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Saturday, February 18, 2017

Pakistan's Senate passes Hindu marriage bill 02-18





Pakistani Hindu community will have a personal law for the first time as the Senate has passed 'The Hindu Marriage Bill 2017'. The bill, approved by the National Assembly on September 26, 2015 and passed on Friday, will likely get presidential assent next week to become a law, Dawn online reported.

According to the bill, Hindu women will get documentary proof of their marriage.
After approval, the law will be applicable on Pakistani Hindus in Punjab, Balo­chis­tan and Khyber Pakhtun­khwa. Sindh province already has its own Hindu marriage law.

The bill presented in the Senate by Law Minister Zahid Hamid faced no opposition or objection. It was approved by the Senate Functional Committee on Human Rights on January 2 with an overwhelming majority. However, Senator Mufti Abdul Sattar of the Jamiat Ulema-e-Islam-Fazl had opposed the bill, saying the Constitution was vast enough to cater for such needs.

Committee chairperson Senator Nasreen Jalil of the Muttahida Qaumi Movement on Friday said: "This was unfair. Not only against the principles of Islam but also a human rights violation that we have not been able to formulate a personal family law for the Hindus."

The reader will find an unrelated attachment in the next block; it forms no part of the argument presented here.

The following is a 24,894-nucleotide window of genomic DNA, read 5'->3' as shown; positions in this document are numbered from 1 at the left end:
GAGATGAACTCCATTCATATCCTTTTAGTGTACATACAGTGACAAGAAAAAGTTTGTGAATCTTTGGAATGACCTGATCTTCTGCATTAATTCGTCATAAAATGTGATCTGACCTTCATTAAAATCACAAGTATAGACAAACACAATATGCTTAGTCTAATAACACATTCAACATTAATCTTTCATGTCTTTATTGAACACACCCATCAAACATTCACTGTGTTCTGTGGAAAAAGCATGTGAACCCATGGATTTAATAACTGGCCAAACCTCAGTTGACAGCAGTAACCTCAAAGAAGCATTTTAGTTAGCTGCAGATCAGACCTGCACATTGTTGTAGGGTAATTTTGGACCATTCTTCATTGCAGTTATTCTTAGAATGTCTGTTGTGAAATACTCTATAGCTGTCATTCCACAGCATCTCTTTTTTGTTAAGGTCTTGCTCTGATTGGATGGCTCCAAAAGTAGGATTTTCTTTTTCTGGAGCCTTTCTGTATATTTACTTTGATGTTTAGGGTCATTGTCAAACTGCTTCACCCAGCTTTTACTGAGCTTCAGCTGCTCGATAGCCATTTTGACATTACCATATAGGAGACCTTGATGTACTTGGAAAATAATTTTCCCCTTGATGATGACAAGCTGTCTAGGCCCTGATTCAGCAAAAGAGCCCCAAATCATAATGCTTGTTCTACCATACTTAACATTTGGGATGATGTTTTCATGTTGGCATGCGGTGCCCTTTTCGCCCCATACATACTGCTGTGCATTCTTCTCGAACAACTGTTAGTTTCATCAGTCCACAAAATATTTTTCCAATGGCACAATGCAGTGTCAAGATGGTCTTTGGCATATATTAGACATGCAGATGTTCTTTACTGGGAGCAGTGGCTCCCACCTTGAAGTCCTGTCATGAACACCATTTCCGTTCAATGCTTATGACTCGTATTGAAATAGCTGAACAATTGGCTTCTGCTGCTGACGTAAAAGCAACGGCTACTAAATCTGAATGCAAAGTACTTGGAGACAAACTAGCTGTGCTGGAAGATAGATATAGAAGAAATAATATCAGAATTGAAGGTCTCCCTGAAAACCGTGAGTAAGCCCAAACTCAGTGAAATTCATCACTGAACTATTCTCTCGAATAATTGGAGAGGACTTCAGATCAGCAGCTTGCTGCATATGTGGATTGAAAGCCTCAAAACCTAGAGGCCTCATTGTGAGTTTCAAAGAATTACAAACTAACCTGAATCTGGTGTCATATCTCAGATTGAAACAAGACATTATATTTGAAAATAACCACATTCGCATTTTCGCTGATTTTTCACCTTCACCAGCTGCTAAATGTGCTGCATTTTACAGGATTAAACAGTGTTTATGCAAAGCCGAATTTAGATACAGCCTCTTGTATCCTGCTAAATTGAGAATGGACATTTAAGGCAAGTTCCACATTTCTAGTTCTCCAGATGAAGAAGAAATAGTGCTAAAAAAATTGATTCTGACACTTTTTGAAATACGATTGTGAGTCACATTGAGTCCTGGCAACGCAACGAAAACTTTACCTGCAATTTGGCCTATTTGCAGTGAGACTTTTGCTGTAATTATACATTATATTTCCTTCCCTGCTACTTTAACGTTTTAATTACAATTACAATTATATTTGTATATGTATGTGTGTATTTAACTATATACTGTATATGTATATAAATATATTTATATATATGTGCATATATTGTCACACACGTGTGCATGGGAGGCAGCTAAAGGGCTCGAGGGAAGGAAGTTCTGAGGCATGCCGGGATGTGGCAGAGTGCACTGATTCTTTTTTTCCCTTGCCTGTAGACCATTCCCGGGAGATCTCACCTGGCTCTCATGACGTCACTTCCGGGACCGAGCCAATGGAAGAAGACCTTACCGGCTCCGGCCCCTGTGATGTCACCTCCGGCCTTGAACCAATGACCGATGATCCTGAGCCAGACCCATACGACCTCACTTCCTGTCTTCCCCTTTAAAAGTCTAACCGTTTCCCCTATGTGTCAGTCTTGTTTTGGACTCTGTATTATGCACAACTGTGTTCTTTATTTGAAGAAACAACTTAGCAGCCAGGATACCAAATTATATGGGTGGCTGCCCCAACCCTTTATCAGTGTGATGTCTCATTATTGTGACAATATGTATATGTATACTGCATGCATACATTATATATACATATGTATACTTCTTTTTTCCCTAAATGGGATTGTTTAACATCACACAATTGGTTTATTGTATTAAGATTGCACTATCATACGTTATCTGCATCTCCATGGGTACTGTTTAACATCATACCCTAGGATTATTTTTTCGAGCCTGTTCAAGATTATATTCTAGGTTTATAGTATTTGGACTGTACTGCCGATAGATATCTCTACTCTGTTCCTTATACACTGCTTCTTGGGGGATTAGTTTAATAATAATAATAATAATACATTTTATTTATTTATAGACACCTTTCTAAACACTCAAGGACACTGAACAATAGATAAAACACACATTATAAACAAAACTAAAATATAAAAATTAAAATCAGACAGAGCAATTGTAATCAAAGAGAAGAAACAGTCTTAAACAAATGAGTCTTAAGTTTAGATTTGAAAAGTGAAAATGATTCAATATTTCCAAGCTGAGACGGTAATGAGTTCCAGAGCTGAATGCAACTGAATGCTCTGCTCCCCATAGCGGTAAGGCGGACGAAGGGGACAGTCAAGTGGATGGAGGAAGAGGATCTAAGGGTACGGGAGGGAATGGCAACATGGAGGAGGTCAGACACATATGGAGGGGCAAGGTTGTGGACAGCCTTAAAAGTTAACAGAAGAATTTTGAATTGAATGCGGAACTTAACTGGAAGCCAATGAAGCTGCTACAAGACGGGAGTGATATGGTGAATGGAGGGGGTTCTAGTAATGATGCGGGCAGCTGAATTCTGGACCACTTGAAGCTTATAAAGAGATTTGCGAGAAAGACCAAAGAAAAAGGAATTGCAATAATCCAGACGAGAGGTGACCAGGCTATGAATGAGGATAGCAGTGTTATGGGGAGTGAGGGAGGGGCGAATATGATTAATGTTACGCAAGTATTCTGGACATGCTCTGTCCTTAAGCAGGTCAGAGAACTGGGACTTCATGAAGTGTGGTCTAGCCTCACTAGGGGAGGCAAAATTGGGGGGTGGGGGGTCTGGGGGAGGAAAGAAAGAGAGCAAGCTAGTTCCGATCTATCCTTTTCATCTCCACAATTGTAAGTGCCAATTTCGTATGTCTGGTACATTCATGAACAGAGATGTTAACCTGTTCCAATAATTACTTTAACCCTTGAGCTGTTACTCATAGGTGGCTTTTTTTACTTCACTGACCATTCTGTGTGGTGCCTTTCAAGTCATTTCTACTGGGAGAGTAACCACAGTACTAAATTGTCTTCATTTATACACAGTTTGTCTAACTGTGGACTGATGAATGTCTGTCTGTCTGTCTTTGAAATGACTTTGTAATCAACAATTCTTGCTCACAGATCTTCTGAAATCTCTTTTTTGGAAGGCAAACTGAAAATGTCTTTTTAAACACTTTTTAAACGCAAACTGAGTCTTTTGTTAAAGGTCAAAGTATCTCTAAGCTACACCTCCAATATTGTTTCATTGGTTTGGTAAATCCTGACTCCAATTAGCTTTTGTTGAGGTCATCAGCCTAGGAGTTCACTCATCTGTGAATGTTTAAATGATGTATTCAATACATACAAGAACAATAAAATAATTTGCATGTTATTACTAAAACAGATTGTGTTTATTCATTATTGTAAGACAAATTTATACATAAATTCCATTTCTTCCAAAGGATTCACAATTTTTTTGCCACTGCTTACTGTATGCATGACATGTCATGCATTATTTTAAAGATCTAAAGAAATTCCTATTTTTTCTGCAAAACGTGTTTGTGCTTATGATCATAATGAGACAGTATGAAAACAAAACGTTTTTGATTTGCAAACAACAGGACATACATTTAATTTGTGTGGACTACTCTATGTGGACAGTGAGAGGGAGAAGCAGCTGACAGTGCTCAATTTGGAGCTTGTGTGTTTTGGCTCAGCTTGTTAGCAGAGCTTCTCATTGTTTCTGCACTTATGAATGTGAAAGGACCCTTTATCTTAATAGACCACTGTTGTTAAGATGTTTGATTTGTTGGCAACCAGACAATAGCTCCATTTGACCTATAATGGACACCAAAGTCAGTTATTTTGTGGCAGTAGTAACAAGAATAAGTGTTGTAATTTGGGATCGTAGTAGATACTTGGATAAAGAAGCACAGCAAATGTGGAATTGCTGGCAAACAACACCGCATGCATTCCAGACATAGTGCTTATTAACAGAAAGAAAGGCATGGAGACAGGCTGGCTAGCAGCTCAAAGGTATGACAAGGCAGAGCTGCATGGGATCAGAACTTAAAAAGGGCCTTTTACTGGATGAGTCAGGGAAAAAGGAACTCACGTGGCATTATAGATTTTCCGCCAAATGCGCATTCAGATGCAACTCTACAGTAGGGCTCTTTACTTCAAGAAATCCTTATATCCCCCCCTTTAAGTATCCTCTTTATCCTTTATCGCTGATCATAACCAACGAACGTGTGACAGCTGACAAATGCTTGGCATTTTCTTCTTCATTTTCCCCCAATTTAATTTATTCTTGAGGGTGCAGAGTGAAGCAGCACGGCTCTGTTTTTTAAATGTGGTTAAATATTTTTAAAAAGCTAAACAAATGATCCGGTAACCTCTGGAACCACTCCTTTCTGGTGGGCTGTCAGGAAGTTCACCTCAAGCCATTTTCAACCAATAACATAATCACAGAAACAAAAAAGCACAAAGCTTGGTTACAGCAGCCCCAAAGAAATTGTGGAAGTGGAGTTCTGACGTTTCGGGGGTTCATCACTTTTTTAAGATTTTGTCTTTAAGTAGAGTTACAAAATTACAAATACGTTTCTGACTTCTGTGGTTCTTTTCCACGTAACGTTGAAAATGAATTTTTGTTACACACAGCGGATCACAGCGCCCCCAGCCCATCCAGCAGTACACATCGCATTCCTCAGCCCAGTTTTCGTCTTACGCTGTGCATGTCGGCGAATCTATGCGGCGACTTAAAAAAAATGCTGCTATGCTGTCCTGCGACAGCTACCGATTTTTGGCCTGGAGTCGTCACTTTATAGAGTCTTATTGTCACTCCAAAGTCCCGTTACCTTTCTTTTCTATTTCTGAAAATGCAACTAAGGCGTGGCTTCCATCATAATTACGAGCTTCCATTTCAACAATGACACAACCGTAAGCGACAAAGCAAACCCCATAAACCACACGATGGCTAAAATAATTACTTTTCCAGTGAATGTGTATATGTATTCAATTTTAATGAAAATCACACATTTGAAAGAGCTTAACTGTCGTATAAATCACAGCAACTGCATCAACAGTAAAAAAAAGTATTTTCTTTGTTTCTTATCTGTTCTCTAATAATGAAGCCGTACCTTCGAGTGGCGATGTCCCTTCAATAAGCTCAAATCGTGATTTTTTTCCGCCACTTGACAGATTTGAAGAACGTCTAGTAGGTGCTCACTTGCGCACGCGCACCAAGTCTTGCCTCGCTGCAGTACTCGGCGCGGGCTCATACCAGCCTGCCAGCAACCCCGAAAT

Senators Aitzaz Ahsan, Jehanzeb Jamaldini and Sitara Ayaz, supporting the bill, said it was related to the marriage of Hindus living in Pakistan and had nothing to do with Muslims.

Ramesh Kumar Vankwani, who had been working relentlessly for three years to have a Hindu marriage law, said: "Such laws will help discourage forced conversions and streamline the Hindu community after the marriage of individuals.

Vankwani said it was difficult for Hindu women to prove their marriage.

The law paves the way for 'Shadi Parath' -- similar to Nikahnama for Muslims -- to be signed by a pundit and registered with the relevant government department.

However, the Hindu parliamentarians and members of the community had concerns over one of the clauses of the bill that deals with "annulment of marriage".

According to the bill, one of the partners can approach the court for separation if any of them changes the religion.

"The separation case should be filed before the conversion as it gives an option to the miscreants to kidnap a married woman, keep her under illegal custody and present her in a court that she has converted to Islam and does not want to live with a Hindu man," Vankwani said.

The bill is widely acceptable for Pakistani Hindus and relates to marriage, its registration, separation and remarriage, with the minimum age of marriage set at 18 years for both boys and girls.

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